How To

David Brown gave a tutorial to the club on taking easy Cha-Cha pictures with a cellphone.

During a recent visit to the Seattle Art Museum I decided to try to make some macro cha-cha photos with my cellphone. It was fun to put them together and it was  a good learning experience. I’ll explain what I did here, and what didn’t work very well.

The cha-cha technique, briefly, is to take two successive photos with the same camera from different positions, then later assemble the images side-by-side into a proper stereo pair.

For this experiment, I set my cellphone camera to it’s macro setting, held the camera up flat to the museum exhibit glass (when no one was looking), took a photo, then slid the camera slightly to the right to take another photo. The closer the subject, the less I moved the camera. In most cases I slid the camera horizontally only about 1-2 inches. Some subjects were a little further away so I slid the camera slightly more. It wasn’t very scientific, but that was part of the fun. One or two have a slightly hyper-stereo look to them and I sort of like the result.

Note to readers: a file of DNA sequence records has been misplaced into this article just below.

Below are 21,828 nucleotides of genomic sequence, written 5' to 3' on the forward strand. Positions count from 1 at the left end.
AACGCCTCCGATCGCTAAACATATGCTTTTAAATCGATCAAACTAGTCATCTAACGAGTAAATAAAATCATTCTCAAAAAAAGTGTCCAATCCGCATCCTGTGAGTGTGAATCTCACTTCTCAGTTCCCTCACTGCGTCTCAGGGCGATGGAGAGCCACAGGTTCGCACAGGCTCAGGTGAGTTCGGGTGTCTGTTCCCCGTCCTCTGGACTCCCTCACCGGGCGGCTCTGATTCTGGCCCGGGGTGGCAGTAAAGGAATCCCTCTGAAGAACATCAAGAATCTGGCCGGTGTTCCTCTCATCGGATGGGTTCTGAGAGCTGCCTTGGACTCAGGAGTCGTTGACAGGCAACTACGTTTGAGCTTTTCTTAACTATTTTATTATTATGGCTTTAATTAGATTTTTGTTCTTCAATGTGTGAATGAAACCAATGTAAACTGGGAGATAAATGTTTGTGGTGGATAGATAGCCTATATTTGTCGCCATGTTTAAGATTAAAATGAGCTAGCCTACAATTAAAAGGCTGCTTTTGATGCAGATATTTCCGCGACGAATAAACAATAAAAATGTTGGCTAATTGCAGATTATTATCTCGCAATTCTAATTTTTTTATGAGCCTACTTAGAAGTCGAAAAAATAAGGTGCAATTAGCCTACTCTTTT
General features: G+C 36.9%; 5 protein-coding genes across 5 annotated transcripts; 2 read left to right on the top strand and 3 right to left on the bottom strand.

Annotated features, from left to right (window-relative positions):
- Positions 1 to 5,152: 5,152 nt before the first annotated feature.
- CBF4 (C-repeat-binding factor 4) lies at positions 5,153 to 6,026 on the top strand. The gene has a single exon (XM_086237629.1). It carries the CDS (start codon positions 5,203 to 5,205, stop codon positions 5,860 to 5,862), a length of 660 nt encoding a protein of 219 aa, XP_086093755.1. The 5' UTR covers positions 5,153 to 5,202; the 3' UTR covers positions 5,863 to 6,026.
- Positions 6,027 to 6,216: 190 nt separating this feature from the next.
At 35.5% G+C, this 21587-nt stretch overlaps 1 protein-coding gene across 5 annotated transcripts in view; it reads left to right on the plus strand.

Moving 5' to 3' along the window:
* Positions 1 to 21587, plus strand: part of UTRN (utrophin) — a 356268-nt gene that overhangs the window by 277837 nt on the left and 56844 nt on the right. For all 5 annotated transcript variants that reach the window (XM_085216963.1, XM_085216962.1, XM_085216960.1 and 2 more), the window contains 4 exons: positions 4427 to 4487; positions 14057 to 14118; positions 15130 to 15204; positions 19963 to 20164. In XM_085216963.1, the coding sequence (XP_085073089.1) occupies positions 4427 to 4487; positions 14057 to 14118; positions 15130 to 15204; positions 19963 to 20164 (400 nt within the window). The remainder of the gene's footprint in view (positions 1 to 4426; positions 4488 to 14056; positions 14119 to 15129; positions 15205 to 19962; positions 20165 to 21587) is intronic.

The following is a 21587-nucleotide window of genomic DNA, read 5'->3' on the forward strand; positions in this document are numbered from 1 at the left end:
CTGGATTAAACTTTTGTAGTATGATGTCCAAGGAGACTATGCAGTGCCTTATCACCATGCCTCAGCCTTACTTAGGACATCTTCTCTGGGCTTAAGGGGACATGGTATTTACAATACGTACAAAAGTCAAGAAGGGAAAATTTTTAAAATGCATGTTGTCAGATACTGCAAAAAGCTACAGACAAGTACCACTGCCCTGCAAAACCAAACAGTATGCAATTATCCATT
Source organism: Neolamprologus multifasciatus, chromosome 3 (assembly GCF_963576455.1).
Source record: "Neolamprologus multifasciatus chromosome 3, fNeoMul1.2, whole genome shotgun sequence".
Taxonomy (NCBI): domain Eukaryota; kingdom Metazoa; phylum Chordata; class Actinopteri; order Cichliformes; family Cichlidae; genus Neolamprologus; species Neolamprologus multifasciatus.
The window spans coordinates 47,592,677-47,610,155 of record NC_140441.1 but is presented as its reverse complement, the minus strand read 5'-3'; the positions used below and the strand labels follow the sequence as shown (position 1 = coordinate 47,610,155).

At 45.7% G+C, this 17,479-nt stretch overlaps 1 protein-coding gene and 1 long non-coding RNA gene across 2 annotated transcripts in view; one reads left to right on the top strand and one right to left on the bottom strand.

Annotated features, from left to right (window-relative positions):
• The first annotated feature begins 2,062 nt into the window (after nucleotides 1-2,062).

These images are in cross-eye mode.

I tried another technique that didn’t work well. That was to set the camera to the “multi-shot” setting so that it would take 5 shots in quick succession (within about one second) and while it was shooting, I slid the camera to the right. In theory, I’d be able to pair the first image with each of the subsequent images to get stronger and stronger stereo effects, and I would pick the best pair. In fact what happened was that I got one clear image (the first one) and four blurry ones. Shooting separate images gave much crisper results. Next time, I may just shoot 5 separate images with the camera held still each time, THEN try to assemble the best pair.

Another thing that didn’t work too well was shooting at some distance, particularly without the support of the glass case to keep the camera still. That’s when the noisy CCD in my camera and my unstable hand-held shots become particularly noticeable, as with the Pacific Northwest mask. The museum environment is kept intentionally dark, so it really helps to get close and be still.

And, by the way, shooting photos of art in the Seattle Art Museum is expressly allowed for most of the art objects in the museum.